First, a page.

However, scientists cannot use the raw images gained with this method straight away. ‘The data obtained with the microscopy method require a very laborious mathematical image reconstruction. Only then do the raw data recorded with the microscope result in a high-resolution image,’ explains Professor Dr. Thomas Huser, head of the Biomolecular Photonics Group. Because this stage requires a complicated mathematical procedure that has been accessible for only a few researchers up to now, there was previously no open source software solution that was easily available for all researchers. Huser sees this as a major obstacle to the use and further development of the technology. The software developed in Bielefeld is now filling this gap.

Dr. Marcel Müller from the Biomolecular Photonics Group has managed to produce such universally implementable software. ‘Researchers throughout the world are working on building new, faster, and more sensitive microscopes for structured illumination, particularly for the two-dimensional representation of living cells. For the necessary post-processing, they no longer need to develop their own complicated solutions but can use our software directly, and, thanks to its open source availability, they can adjust it to fit their problems,’ Müller explains. The software is freely available to the global scientific community as an open source solution, and as soon as its availability was announced, numerous researchers, particularly in Europe and Asia, requested and installed it. ‘We have already received a lot of positive feedback,’ says Marcel Müller. ‘That also reflects how necessary this new development has been.’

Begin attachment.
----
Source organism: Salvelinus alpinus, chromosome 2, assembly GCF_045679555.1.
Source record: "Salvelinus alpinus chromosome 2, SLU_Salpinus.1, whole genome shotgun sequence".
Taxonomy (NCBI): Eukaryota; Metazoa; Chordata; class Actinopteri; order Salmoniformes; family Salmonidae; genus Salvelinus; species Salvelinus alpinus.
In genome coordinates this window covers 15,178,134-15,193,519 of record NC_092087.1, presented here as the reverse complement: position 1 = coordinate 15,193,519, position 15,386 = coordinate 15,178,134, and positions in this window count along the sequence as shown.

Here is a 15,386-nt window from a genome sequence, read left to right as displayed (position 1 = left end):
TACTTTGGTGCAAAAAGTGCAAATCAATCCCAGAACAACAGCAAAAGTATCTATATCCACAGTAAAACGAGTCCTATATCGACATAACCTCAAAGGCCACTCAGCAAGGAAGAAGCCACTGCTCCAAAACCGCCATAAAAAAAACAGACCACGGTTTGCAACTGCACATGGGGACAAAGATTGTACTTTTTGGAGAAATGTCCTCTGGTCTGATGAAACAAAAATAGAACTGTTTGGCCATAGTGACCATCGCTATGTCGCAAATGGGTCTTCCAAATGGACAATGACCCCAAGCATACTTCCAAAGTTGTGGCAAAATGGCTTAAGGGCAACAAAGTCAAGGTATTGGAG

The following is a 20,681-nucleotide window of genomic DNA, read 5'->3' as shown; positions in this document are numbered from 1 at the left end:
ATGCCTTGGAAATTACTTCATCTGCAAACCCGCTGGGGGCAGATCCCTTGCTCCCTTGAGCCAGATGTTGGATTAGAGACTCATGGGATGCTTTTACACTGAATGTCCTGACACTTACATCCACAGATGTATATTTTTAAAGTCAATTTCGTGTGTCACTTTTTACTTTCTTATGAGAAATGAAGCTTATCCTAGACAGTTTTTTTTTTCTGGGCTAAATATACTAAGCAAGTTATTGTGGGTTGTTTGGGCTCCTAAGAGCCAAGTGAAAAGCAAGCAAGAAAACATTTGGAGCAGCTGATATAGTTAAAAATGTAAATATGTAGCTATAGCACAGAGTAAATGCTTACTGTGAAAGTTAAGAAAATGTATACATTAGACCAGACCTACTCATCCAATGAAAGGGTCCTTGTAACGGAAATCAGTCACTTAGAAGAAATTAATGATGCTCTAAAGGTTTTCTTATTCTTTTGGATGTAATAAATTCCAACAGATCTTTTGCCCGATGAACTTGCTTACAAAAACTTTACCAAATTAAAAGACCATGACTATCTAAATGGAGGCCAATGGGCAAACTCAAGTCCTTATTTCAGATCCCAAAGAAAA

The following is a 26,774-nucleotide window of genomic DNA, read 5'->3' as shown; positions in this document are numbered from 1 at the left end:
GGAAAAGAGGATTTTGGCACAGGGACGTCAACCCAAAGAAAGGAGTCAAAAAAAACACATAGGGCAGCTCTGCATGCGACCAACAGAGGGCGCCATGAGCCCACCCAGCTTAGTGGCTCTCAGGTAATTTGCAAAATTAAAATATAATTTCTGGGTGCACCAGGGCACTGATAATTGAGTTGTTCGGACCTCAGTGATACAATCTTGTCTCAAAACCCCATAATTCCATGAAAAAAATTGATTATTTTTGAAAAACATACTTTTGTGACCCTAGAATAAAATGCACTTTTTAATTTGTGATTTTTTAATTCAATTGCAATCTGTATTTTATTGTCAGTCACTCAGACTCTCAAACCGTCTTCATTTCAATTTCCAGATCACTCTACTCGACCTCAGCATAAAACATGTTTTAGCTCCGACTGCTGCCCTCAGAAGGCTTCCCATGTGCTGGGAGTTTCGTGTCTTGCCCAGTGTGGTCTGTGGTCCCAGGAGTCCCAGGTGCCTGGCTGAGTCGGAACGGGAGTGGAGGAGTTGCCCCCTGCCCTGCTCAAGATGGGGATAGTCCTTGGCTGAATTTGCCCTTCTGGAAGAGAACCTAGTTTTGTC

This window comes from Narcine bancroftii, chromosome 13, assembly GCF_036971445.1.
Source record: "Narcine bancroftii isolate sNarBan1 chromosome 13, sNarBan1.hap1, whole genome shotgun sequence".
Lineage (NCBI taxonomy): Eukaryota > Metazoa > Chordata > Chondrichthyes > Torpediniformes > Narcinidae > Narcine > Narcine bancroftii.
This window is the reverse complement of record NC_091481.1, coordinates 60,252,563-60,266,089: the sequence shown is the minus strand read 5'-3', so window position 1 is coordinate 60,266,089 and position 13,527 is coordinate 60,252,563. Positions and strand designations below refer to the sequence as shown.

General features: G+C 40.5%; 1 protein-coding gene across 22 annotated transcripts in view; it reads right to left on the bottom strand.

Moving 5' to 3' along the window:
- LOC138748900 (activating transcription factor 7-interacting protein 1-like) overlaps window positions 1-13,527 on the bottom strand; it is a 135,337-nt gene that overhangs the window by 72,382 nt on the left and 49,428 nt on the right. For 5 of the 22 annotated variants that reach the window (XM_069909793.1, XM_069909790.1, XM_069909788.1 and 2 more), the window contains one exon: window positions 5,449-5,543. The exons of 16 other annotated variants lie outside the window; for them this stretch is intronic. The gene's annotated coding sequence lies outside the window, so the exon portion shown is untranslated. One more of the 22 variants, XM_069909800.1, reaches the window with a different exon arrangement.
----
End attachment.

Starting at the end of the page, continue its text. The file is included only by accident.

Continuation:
[Source:- Sciencedaily]

Apple makes Swift open source, so its influence will reach beyond the walled garden

As promised back in June, Apple just open-sourced the Swift programming language that developers use to build apps for Macs and iOS devices. While this might not mean much for regular folks who use those apps, for developers, it’s a huge step forward.

Apple is known for creating walled gardens, and that includes the code used to create apps for its ecosystem. Before last year’s rollout of Swift, the company used Objective-C, which was completely closed off—developers couldn’t modify the language at all. That’s not exactly detrimental—apps like LinkedIn, Yahoo Weather, and Clear have switched entirely to Swift for their iOS apps.

But by open-sourcing the language and creating a database at Swift.org, Apple is opening the door for developers to modify Swift to create cross-platform apps—and that could be good news for people who’ve never even used Apple products. Developers can also submit improvements to Swift, which is huge.

Apple isn’t porting Swift to other platforms itself, but developers can find the raw Swift compiler and standard library on Swift.org that will allow them to run code on Linux servers, Android, Windows, and, of course, Apple’s own platforms: iOS, OS X, and newbies watchOS and tvOS.

[Source:- PCadvisor]

Microsoft to open source Chakra JavaScript engine

Microsoft will open up its Chakra JavaScript engine as an open-source project on GitHub next month.

The code repository, called ChakraCore, will include the key components of Chakra engine used for its Edge browser, according to a blog post.

Like many other vendors, Microsoft built its own JavaScript engine in 2008 as the coding language became increasingly crucial to the Web and for many other uses, including mobile apps, cloud services, NoSQL databases, game engines and front-end tools.

Microsoft has applied Chakra in many Windows applications in Xboxes, its phones and operating system.

In a performance table, Microsoft claims that Chakra is faster than competing engines in Google’s Chrome and Mozilla’s Firefox browsers, as well as its own Internet Explorer 11 browser.

ChakraCore can stand on its own and is not dependent on components in the Edge browser in order to parse, interpret, compile or execute JavaScript.

ChakraCore will initially only be available for Windows when its released in January, but plans call for bringing it to other platforms. After the repository is available, Microsoft is going to provide guidance on its initial priorities.

“The community is at the heart of any open source project, so we look forward to the community cloning the repository, inspecting the code, building it, and contributing everything from new functionality to tests or bug fixes,” Microsoft wrote.

[Source:- PCadvisor]